President Barack Obama expanded his fledgling search for Republican allies on a possible deficit-reduction deal when he hosted lunch on Thursday for Paul Ryan of Wisconsin, one of the House of Representatives’ leading fiscal conservatives.
Coming the day after he took Republican Senators to dinner to discuss the budget, Obama’s new outreach brought optimism that two years of fiscal battles could ease up. But the White House and Republican lawmakers signaled that the road to a grand bargain will still be difficult.
Criticized for not forging links with the opposition, Obama has been unable to reach a long-term deal in often acrimonious talks with House Speaker John Boehner to trim at least $4 trillion in deficits over 10 years.
Obama’s new tack seems to be in response to the failure of both sides to halt $85 billion in automatic spending cuts that kicked in last week. A Reuters/Ipsos poll on Tuesday showed Obama’s approval rating falling to 43 percent, partly due to the partisan fight over taxes and spending.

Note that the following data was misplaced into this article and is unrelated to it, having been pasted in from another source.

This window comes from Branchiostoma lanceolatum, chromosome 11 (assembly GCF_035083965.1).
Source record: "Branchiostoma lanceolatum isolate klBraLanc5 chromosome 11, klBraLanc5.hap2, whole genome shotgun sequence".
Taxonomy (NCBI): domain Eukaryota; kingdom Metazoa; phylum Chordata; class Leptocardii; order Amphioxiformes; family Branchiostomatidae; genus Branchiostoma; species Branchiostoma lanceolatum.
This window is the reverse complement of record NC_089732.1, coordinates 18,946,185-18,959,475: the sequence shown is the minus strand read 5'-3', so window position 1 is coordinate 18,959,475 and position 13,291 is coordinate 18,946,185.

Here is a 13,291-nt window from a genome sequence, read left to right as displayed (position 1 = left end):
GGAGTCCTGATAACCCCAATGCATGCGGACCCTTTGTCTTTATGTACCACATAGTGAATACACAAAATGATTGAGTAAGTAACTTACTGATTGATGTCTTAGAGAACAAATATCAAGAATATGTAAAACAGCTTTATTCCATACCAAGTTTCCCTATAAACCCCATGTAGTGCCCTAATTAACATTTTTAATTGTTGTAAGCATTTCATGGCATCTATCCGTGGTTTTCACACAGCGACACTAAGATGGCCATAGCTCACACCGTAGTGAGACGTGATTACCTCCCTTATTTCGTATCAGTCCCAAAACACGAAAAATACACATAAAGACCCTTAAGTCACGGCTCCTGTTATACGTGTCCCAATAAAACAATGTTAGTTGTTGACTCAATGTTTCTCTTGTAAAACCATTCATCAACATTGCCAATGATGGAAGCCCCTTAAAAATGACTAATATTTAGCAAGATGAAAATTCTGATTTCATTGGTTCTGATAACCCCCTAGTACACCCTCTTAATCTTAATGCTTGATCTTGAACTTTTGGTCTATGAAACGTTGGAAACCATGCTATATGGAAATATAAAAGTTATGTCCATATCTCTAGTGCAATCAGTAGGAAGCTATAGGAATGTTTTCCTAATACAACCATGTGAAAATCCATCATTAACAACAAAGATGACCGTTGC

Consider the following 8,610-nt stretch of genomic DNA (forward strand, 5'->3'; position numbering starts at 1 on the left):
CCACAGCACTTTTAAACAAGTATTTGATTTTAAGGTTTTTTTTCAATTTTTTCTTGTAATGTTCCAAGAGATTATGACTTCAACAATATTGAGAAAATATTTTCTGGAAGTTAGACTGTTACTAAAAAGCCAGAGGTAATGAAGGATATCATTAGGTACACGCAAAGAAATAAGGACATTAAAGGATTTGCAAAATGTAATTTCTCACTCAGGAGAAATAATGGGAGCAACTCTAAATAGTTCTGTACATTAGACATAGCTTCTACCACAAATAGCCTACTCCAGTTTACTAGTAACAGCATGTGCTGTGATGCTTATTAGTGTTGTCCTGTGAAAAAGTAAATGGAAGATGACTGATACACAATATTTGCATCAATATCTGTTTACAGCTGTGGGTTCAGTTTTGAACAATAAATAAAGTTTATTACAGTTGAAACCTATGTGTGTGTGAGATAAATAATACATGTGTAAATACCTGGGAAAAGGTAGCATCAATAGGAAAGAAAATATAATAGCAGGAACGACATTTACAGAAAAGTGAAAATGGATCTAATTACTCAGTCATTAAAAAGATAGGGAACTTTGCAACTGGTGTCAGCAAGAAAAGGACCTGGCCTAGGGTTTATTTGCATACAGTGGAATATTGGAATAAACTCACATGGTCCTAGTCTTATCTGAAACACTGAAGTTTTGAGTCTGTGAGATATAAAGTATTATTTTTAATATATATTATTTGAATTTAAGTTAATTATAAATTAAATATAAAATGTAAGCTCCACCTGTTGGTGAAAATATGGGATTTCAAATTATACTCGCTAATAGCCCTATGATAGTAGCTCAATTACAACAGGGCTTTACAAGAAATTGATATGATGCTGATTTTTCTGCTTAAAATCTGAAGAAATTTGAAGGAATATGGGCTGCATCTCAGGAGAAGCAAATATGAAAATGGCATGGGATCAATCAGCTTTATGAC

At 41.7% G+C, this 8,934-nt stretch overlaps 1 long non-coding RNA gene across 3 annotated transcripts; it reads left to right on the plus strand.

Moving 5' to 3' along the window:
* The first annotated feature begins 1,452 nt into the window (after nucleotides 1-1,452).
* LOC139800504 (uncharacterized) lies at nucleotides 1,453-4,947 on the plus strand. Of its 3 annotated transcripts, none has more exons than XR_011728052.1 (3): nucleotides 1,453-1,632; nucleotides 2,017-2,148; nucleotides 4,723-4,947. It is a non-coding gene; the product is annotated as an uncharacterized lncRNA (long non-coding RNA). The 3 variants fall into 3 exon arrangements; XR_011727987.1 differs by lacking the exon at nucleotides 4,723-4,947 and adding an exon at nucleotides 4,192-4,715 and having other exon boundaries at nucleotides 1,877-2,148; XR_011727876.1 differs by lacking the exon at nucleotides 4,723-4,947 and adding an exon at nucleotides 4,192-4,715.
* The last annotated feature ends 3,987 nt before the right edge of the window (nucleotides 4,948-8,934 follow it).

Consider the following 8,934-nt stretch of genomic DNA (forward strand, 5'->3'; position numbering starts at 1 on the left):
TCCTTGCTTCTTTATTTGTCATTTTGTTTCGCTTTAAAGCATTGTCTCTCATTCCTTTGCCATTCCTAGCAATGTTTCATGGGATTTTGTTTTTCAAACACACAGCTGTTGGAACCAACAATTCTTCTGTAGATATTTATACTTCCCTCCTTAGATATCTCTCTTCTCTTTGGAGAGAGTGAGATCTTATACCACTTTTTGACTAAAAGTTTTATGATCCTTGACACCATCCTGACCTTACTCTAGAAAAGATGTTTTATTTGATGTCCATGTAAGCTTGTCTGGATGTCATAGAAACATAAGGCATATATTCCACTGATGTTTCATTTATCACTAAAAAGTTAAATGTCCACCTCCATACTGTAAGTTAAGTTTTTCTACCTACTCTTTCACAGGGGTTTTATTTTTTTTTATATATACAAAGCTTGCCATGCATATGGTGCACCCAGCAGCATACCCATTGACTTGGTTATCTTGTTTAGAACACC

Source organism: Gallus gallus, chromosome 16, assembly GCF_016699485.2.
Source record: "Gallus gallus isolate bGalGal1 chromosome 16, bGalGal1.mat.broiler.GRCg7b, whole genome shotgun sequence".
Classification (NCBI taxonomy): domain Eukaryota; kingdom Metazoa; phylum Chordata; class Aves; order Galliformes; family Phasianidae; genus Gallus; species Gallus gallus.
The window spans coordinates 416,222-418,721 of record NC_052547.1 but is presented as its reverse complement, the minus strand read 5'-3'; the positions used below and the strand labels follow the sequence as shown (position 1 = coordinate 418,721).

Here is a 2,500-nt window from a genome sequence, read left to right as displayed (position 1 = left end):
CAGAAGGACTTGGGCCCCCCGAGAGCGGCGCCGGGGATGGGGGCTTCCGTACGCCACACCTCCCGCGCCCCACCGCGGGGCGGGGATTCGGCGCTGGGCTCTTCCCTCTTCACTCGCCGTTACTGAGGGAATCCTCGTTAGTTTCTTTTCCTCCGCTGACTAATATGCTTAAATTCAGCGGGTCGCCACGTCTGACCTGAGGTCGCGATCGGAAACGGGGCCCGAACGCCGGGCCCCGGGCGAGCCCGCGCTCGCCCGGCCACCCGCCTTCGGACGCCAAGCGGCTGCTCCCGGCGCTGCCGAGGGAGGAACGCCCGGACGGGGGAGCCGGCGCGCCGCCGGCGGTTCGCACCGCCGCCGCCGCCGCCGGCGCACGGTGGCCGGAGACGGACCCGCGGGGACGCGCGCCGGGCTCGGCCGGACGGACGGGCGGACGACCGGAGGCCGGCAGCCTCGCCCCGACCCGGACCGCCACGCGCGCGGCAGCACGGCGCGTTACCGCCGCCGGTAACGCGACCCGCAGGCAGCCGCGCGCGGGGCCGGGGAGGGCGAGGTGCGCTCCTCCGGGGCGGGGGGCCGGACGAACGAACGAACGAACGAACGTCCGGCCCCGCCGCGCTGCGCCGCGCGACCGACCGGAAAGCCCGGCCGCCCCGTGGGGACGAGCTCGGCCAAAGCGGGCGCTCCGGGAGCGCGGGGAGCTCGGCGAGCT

Ohio Republican Boehner told reporters this week’s thaw was “a hopeful sign. I think something will come of it.”
On Thursday, Obama lunched at the White House on lentil vegetable soup and broiled sea bass with Ryan, who spent much of last year bashing the Democratic president’s fiscal policies when Ryan was the Republican vice presidential candidate. They were joined by Representative Chris Van Hollen of Maryland, the top Democrat on Ryan’s House Budget Committee.
While lawmakers and the White House have described the various meetings and conversations as productive, nobody was yet willing to predict success.